by Jon Guze
Senior Fellow, Legal Studies, John Locke Foundation
Under North Carolina law, health care providers who wish to open or expand facilities, buy various kinds of new equipment, or in some cases simply treat more patients, must first obtain a Certificate of Need or “CON” from the state. The council that issues CONs is controlled by the large medical conglomerates who already hold most of the CONs. They very seldom agree to issue new ones, and when they do it is only after a long and expensive application process followed by even longer and even more expensive litigation. This artificial restriction on the provision of medical care violates the North Carolina Constitution and directly harms patients and taxpayers by making health care more expensive and less accessible.
Thankfully, a New Bern eye surgeon named Jay Singleton has filed a lawsuit challenging the CON law, and the John Locke Foundation has been supporting him as his case makes its way through the courts. Last year, when the State of North Carolina filed a motion to dismiss Dr. Singleton’s case, we filed a brief in opposition. And because a Wake County Superior Court judge granted the State’s motion despite the cogent arguments made by Dr. Singleton’s lawyers at the Institute for Justice (and despite the cogent arguments we made in our brief), last week we filed a new brief urging the North Carolina Court of Appeals (COA) to reverse that judge’s decision and reinstate the case.
Complicating our task is the fact that when a previous challenge to the CON law reached the COA in 2010 the court upheld the law. The case was Hope—A Women’s Cancer Ctr., P.A. v. State. The plaintiffs had been denied a CON to expand their cancer center, and they claimed that denial violated their right to due process under the North Carolina Constitution. Rather than consider that claim on its merits by attempting to determine whether the law actually served a legitimate public interest and did so in a way that would justify denying the center’s right to expand, the COA simply “deferred” to the General Assembly which had appended certain “legislative findings” to the law. The findings, which were presented without evidence, made the absurd claim that restricting the supply of medical services would somehow make those services cheaper and more accessible. Nevertheless, as has become all too common for North Carolina courts, the COA chose to accept those findings at face value and it upheld the law.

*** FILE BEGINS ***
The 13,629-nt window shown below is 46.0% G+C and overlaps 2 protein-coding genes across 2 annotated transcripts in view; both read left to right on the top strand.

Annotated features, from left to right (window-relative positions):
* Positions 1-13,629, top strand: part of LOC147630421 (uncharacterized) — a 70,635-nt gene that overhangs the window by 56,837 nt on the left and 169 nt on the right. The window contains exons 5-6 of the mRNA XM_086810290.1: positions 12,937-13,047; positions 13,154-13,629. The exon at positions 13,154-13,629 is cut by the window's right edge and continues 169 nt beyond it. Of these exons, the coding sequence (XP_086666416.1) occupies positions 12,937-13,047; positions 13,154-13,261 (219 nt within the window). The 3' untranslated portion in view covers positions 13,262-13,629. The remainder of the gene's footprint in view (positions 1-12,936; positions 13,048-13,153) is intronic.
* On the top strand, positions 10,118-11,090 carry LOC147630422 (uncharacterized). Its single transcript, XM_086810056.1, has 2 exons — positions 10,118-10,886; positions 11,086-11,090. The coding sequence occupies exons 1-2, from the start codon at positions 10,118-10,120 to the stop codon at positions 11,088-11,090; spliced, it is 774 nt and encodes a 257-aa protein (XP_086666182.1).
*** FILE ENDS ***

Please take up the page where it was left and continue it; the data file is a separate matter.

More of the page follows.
In our brief we point out two factors that distinguish Dr. Singleton’s challenge from the one in Hope, and require a new and less deferential review of the CON law’s constitutionality.
The first factor that distinguished Singleton from Hope is the fact that Dr. Singleton raises constitutional claims that were never raised in Hope. Unlike the Hope plaintiffs, Dr. Singleton claims the CON law violates the North Carolina Constitution’s Anti-Monopoly Clause (“Monopolies are contrary to the genius of a free state and shall not be allowed.”) and its Exclusive Emoluments Clause (“No person or set of persons is entitled to exclusive or separate emoluments or privileges from the community but in consideration of public services.”). To support Dr. Singleton’s Anti-Monopoly Clause claim we provide a detailed history of the history of the clause and say: